A number of Australian states have hate speech laws which make hate speech a criminal or civil offence.
The term ‘hate speech’ is also applied to public speech that is prohibited under Section 18C Part IIA of the Racial Discrimination Act– which prohibits speech that is likely to offend, insult, humiliate or intimidate another person or group of people and which is ‘done because of the race, colour or national or ethnic origin of the other person.’
Freedom of speech and expression are also rights recognised and protected under international law and in the constitution or human rights charters of many democratic countries, but freedom of speech is not absolute.
Freedom of speech exists alongside freedom from discrimination and other freedoms but does not override them.
Hate speech is not about offending or insulting someone, it’s about dehumanising, silencing and negating a person or a group’s human rights. Acts of hate speech have real consequences and are discriminatory.
For example, research [pdf] shows that exposure to racial vilification contributes to the very real health disparities between Aboriginal and non-Aboriginal Australians.
The Universal Declaration of Human Rights affirms the ‘inherent dignity’ of all people. This inherent dignity is the source of all our rights.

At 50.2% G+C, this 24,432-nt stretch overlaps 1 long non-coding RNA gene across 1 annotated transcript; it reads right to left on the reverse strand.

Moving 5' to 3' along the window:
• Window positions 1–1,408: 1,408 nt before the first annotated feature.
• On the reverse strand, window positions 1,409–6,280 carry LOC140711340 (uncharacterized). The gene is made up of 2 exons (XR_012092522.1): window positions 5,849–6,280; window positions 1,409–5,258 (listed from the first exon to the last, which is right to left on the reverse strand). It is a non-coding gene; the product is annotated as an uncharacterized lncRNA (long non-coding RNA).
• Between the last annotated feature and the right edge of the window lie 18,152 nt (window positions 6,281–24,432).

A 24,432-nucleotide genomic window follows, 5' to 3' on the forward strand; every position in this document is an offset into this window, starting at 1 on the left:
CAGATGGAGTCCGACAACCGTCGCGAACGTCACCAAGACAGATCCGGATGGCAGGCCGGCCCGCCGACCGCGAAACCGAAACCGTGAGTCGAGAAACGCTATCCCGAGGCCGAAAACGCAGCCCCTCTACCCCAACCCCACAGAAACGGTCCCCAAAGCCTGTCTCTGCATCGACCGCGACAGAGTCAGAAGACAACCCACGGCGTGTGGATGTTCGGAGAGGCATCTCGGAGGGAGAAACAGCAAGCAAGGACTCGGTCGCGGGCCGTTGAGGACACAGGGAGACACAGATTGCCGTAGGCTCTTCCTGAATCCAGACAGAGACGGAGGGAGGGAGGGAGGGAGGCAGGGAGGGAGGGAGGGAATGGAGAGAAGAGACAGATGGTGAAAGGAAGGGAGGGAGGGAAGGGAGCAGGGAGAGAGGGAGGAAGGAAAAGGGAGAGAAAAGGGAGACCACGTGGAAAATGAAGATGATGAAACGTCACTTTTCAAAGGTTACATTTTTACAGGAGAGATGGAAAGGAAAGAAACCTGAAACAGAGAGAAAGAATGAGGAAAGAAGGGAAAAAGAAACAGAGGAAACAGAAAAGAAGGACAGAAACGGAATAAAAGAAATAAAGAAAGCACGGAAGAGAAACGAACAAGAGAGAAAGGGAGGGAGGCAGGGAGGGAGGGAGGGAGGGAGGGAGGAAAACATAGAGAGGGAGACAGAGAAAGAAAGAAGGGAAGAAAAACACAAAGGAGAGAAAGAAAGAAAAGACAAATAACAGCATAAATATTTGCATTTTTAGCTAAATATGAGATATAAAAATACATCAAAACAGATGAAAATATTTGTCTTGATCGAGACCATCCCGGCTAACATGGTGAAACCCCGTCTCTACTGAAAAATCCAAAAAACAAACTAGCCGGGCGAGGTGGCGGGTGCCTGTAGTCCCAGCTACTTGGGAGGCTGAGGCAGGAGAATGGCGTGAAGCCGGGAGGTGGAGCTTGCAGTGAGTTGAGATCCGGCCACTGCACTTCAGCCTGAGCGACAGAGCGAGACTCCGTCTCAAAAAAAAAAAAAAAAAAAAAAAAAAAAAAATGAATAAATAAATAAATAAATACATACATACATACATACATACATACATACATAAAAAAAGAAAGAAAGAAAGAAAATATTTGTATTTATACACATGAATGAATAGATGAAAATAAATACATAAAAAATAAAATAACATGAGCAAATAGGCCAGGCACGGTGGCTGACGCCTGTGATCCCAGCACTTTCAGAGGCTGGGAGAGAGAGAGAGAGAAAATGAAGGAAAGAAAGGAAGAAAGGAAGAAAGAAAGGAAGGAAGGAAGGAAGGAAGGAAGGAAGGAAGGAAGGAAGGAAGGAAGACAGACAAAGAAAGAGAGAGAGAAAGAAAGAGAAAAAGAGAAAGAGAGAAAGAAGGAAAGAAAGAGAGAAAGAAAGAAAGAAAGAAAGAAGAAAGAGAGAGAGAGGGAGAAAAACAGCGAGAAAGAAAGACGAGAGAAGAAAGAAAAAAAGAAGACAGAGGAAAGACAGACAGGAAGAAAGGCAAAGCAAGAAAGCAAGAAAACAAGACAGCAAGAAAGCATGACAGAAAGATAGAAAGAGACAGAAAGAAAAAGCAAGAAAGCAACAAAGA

Hate speech seeks to deny or destroy the inherent dignity of individuals and groups and is therefore inconsistent with the freedoms that are the birthright of all people.
Laws that limit hate speech are not incompatible with the broad goal of promoting free speech. Vulnerable groups benefit from free speech and continue to use it to argue for their rights.
The idea that ‘everyone is entitled to their own opinion’ and that we all have the right to speak our minds usually passes as common sense. In this episode of the ABC podcast The Minefield, the panel discusses the need to balance freedom of speech with other human rights. Referring to the normalisation of hate speech, Scott Stephens observes “there’s a toxic and toxifying language that’s becoming incredibly prevalent within our public culture and the whole point of it is to do a certain violence against the dignity of fellow citizens and fellow human beings”.
She points out that free speech is freer for some than others. “The fact that most minority groups do not even have the platform, politically and in the media, to actually challenge this speech is another reason why this argument about this absolute free speech doesn’t absolutely make sense.”
We can all make a difference by rejecting hate speech and by ensuring that we seek out, listen to, and provide a platform for diverse voices